Advocating for lung health issues, acting as a model for the nation...
Breathe California fights for clean air, healthy lungs at the state capitol through advocacy at the legislature and agencies including the California Air Resources Board. Some of the legislative and regulatory initiatives we are working on include:
SB 691 (Hancock) - Support / Sponsor
Increase Polluter Penalties
SB 691 would increase penalties for severely disruptive air pollution violations at stationary sources in California. The maximum penalty for this this type of violation is limited by law to $10,000. This is inadequate for encouraging pollution sources to maintain facilities so that they are compliance with their permits. The Chevron refinery explosion in Richmond resulted in over 15,000 people seeking emergency care at local hospitals and clinics.
SB 1204 (Lara) & SB 1275 (de Leon) - Support
Charge Ahead with Clean Vehicles
SB 1204 would create the California Clean Truck and Bus Program, to be funded from cap and trade revenues, to fund zero- and near-zero emission truck and bus technology, with preference for projects in disadvantaged communities. SB 1275, the “Charge Ahead Initiative,” directs the Air Resources Board to develop a long-term funding plan to meet the goal of putting one million electric cars, trucks, and buses on the streets, and ensuring access for disadvantaged communities. Both bills will help clean up our air by transitioning to cleaner vehicle technology.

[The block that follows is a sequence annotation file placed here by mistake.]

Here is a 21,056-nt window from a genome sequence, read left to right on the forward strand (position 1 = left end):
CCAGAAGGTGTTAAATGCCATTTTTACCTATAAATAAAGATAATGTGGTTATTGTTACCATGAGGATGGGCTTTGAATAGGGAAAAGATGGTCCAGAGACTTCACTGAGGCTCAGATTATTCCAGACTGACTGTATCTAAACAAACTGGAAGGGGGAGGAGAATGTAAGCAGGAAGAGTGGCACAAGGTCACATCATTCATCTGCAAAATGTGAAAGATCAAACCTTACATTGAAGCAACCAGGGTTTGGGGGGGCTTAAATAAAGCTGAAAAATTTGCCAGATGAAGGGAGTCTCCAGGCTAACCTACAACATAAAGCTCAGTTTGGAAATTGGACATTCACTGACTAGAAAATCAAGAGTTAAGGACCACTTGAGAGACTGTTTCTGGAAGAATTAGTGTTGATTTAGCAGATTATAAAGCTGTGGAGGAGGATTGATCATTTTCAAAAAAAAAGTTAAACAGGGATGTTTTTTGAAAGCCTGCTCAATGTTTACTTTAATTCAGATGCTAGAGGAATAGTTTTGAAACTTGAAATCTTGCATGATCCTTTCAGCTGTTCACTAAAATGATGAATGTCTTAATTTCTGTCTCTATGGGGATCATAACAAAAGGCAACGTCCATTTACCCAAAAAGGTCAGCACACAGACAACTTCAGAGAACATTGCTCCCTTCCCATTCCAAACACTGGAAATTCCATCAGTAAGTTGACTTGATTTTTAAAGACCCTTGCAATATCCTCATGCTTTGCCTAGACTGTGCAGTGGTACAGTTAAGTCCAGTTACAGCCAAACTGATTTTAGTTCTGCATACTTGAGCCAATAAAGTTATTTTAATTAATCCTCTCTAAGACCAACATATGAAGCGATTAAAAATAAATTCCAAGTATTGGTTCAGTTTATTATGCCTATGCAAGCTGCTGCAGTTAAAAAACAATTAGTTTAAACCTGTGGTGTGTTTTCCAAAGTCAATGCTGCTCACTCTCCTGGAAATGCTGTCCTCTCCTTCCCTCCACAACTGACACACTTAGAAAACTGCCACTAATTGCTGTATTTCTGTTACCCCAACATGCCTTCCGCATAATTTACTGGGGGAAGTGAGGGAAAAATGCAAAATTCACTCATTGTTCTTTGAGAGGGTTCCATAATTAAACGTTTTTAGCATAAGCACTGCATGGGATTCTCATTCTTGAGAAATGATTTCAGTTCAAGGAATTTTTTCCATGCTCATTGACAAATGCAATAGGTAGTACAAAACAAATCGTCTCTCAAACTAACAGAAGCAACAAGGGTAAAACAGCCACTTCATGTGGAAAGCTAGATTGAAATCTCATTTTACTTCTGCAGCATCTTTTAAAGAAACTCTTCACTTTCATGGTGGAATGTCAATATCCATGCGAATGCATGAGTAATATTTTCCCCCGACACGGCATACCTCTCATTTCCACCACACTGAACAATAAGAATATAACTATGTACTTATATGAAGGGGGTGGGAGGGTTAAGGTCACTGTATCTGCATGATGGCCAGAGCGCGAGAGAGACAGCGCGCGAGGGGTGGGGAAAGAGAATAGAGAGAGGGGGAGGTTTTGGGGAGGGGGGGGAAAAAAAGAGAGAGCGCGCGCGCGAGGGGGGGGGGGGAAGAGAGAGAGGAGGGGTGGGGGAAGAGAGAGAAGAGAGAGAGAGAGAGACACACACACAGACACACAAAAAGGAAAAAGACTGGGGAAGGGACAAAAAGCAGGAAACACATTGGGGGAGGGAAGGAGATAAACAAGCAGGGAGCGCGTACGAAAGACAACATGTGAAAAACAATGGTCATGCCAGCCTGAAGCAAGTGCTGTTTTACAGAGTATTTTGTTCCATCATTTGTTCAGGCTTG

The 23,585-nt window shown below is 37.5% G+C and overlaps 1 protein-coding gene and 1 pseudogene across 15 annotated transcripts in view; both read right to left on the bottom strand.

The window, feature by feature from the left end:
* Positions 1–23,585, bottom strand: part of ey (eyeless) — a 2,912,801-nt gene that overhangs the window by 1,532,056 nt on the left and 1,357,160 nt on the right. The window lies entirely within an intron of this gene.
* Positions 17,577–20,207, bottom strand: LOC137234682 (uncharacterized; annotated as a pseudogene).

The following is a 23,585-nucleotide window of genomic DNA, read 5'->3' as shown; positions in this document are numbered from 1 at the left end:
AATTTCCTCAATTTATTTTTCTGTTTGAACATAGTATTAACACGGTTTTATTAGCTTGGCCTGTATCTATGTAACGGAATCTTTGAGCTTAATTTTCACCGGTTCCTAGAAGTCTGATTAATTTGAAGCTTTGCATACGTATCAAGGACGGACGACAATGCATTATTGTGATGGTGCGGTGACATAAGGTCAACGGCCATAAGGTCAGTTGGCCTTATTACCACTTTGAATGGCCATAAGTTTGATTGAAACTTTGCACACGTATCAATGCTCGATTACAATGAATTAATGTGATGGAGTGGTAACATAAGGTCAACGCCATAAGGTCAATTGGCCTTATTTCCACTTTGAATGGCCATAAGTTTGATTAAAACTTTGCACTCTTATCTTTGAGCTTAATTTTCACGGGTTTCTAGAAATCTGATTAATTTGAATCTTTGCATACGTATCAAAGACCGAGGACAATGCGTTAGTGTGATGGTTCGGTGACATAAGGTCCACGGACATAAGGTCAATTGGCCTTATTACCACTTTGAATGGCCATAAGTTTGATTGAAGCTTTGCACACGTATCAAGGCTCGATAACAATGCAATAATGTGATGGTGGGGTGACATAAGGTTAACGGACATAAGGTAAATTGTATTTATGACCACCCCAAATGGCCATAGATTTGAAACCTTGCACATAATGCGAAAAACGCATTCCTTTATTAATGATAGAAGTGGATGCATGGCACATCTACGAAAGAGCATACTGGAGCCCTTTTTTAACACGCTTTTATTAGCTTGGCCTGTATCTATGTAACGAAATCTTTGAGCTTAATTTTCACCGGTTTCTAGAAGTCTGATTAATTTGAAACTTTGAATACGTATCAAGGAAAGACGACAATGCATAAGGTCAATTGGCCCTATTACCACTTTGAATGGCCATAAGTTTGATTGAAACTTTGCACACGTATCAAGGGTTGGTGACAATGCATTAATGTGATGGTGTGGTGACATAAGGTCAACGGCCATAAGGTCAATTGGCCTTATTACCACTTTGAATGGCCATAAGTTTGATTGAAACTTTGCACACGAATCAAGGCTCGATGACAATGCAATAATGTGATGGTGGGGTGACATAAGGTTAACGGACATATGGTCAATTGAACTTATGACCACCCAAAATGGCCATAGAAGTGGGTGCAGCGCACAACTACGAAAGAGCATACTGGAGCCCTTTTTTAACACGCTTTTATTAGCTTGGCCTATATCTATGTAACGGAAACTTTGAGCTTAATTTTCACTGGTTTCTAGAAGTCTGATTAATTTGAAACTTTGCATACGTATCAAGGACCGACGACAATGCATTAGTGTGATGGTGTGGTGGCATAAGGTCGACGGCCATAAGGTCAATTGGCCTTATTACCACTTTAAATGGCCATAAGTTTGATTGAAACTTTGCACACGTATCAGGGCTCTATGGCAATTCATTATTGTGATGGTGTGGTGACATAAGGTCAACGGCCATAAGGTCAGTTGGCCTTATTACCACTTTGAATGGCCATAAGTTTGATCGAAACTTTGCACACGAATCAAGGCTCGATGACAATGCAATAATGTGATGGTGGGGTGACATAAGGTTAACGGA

AB 1500 (Dickinson) - Support
Protect Youth from E-Cigarettes
AB 1500 would require a signature and age verification upon delivery for the purchase of electronic cigarettes. Electronic cigarettes have not been found safe or effective by the FDA, which is opening an investigation into electronic cigarettes. Breathe California worked to prohibit sales of electronic cigarettes to minors by passing SB 882 (Corbett), and this bill will close an important loophole.
SB 1005 (Lara) - Support
Health Care for All
SB 1005 would extend access to affordable health coverage for all Californians, without regard to immigration status, by offering the same assistance provided by the Affordable Care Act to Californians who are not currently eligible. This bill creates a state-only Medi-Cal program and health benefits marketplace for those who are barred from Medi-Cal by reason of immigration status, covering children up to 266% and adults up to 138% of the federal poverty line with the same coverage options available through Covered California.
SB 1239 (Wolk) - Support